Today, as the price of oil and fossil fuels on global markets continues to climb, grid parity has become a reality market-by-market which has helped the solar industry. In the end, economics win out.
We are chipping away at making solar and clean electricity an increasing piece of the energy portfolio. At the end of 2010, there were 2,593 megawatts of solar electric capacity deployed in the U.S. Projections are for more than 8,000 cumulative by end of 2012; with an industry goal of 10,000 MW by 2015 -- enough to power about 2 million U.S. homes.
My own expectation is that solar PV will provide 5 percent of all electricity in the U.S. by 2020 and clean electricity will provide 80 percent+ of all new incremental capacity additions to the grid starting in 2015.
Yet, we are still sitting on developed technologies in renewable energy that have not been fully deployed such as wind, hydrogen, geothermal, and biofuels.
Equally important to renewable energy deployment, as Jeremy Rifkin has pointed out, is fully leveraging renewable technologies. He noted:
The great pivotal economic changes in world history have occurred when new energy regimes converge with new communication regimes. When that convergence happens, society is restructured in wholly new ways. In the early modern era, the coming together of coal powered steam technology and the print press gave birth to the first industrial revolution.
Our first glimpse of one of the first mass scale "virtual power plant" (VPP) architectures is in Germany. The Regenerative Combined Power Plant blends together three wind farms totaling 12.6 MW, 20 solar PV plants worth 5.5 MW, four biogas systems equaling 4 MW and a pumped storage system with 8.4 GWh of storage.
This is leading the way to Jeremy Rifkin's Third Industrial Revolution.
One company that is leading the way in communication and measurement is Spirae. Spirae, through communication and proprietary technologies, helps energy companies integrate distributed renewable energy sources, customer load response, and other dynamic elements into the mainstream grid. Spirae's innovative grid management technology optimizes the performance of the system by maximizing the contribution from more reliable distributed generation and customer load control.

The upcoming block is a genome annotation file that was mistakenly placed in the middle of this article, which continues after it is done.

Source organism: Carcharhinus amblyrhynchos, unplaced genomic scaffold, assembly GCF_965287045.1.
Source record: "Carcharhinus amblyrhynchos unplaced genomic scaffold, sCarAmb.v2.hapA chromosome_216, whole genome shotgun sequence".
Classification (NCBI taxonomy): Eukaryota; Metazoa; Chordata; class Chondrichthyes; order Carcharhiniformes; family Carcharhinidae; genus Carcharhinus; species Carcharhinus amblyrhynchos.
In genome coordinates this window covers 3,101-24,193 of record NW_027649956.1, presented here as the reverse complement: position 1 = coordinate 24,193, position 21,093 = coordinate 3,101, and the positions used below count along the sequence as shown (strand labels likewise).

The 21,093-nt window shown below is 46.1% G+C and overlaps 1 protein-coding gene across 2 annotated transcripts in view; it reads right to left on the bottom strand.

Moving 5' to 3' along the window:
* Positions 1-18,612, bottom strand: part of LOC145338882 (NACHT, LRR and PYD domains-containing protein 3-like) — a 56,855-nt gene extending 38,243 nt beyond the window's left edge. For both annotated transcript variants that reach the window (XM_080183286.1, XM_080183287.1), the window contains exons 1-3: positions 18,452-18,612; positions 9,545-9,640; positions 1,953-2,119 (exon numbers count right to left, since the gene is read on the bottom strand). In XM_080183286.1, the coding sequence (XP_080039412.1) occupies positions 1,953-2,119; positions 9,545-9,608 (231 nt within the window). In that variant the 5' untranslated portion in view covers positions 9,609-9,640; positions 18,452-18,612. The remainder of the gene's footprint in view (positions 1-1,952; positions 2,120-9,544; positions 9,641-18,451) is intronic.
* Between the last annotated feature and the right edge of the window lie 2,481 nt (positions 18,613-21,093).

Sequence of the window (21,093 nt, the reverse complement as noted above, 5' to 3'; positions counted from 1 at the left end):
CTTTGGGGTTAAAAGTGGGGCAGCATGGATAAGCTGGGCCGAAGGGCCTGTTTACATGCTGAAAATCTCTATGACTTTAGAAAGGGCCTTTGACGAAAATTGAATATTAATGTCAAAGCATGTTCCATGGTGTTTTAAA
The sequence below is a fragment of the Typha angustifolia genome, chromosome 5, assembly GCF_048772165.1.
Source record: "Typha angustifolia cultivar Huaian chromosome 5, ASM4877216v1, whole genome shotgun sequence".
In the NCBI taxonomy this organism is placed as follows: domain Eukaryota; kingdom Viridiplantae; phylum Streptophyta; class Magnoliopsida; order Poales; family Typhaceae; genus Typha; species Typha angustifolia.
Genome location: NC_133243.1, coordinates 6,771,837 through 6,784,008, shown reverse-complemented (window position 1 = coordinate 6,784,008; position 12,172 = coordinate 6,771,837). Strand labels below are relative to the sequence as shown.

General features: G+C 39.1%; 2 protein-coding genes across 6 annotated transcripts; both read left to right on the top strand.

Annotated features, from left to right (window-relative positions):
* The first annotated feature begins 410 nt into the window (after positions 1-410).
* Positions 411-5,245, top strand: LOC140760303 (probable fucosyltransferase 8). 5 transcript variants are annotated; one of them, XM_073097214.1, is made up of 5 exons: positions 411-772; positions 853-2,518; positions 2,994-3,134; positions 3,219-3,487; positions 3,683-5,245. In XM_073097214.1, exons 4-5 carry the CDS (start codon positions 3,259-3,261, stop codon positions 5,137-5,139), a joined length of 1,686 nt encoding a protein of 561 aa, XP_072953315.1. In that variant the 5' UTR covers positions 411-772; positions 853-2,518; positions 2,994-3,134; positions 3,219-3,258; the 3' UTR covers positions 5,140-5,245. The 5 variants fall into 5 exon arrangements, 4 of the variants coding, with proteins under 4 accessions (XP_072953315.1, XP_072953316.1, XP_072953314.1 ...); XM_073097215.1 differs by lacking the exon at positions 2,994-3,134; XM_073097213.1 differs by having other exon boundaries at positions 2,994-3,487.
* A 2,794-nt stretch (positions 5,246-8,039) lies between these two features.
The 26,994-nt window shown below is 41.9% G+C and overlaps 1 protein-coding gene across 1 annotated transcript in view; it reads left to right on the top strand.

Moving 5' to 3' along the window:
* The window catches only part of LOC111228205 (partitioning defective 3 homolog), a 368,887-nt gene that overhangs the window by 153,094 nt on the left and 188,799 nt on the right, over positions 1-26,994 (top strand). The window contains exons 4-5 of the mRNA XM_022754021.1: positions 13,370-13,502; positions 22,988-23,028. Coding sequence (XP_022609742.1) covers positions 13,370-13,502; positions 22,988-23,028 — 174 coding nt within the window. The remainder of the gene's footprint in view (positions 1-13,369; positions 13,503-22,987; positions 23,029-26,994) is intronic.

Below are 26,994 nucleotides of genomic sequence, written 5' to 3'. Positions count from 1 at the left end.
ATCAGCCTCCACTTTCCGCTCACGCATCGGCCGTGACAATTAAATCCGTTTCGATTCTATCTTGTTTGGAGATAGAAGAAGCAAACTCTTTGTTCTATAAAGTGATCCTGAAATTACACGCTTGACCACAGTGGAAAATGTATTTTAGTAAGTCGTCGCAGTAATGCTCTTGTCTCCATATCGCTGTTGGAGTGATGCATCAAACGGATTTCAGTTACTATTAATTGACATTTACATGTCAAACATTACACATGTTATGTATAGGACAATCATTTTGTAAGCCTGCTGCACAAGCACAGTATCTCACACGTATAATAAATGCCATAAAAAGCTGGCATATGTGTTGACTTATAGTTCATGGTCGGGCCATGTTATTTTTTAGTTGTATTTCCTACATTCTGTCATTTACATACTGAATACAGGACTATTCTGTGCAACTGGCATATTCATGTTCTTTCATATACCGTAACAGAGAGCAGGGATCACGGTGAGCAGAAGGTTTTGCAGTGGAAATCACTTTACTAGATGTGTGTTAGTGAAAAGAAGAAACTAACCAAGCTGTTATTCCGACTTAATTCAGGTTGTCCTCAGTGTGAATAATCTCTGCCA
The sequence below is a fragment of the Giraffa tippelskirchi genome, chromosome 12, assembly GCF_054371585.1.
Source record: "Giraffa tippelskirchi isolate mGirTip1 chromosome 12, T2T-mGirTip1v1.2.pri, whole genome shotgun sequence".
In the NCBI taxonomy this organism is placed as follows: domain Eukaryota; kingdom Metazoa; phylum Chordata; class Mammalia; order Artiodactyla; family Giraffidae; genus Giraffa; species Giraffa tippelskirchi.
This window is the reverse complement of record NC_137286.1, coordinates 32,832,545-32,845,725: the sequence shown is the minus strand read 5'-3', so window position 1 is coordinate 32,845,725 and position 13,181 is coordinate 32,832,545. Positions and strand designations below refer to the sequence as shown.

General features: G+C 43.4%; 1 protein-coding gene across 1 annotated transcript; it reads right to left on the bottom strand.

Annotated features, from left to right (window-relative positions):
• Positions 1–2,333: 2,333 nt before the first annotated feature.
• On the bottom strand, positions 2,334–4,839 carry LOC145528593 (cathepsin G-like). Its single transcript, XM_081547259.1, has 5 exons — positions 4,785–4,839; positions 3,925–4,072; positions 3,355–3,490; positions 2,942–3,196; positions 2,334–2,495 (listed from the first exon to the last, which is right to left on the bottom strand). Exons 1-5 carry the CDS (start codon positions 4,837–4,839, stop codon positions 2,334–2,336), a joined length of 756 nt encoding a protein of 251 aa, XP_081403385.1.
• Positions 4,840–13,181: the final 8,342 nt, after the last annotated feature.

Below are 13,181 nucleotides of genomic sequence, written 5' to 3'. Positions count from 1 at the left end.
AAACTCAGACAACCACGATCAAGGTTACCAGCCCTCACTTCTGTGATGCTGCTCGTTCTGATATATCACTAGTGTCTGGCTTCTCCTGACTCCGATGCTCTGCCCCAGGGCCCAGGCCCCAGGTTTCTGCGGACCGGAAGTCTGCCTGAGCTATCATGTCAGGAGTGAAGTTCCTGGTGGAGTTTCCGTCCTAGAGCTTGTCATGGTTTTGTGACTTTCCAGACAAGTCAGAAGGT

More importantly, from the traditional provider's point of view, Spirae helps ensure system stability and security, and helps enable power restoration in the event of system failures. Right now, Spirae is working with Energinet.dk, the Danish TSO company, and the owner and operator of the high-voltage power system in Denmark.
The point is that we have piloted all of the implementing measurement and communication tools in the field to assure that our Pillar 1 renewable energies will deliver the required performance in the next few years. This is the beginning of communication for Pillar 2 -- peer-to-peer energy where buildings are power plants intelligently distributing electricity.
The result is that we are finally able to be "smart" and spend 100 percent of our time and effort deploying 30-year old renewable and customer load control technologies at scale to replace incremental fossil fuel use. Ready for the revolution -- it is coming anyway.